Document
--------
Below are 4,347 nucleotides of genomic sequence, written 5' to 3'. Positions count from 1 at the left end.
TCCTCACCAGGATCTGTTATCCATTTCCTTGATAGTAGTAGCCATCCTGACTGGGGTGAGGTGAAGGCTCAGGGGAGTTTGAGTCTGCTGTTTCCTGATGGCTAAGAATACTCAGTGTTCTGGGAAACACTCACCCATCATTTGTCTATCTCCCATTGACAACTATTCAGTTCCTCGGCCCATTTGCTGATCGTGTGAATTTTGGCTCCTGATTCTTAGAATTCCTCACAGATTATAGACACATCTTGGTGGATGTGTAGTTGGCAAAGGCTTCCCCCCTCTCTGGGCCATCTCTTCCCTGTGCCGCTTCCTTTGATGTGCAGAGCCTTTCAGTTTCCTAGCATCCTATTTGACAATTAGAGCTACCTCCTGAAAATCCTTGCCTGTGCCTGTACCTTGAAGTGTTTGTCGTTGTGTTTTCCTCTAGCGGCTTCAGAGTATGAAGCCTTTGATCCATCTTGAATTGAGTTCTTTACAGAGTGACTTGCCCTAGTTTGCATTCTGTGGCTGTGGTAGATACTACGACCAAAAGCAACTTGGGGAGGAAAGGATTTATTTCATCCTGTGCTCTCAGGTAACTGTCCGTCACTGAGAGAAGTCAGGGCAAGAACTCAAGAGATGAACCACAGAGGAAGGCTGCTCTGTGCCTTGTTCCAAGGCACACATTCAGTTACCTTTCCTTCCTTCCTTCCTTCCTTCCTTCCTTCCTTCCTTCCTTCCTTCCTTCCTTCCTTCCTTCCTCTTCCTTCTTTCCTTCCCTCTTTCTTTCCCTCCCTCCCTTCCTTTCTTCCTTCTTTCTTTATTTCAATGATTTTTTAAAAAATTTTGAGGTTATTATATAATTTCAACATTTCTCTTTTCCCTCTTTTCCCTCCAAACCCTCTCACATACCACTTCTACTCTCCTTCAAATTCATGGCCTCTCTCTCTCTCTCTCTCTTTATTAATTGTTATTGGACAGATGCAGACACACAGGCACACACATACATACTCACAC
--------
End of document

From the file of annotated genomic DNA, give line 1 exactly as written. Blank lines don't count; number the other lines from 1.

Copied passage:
Below are 4,347 nucleotides of genomic sequence, written 5' to 3'. Positions count from 1 at the left end.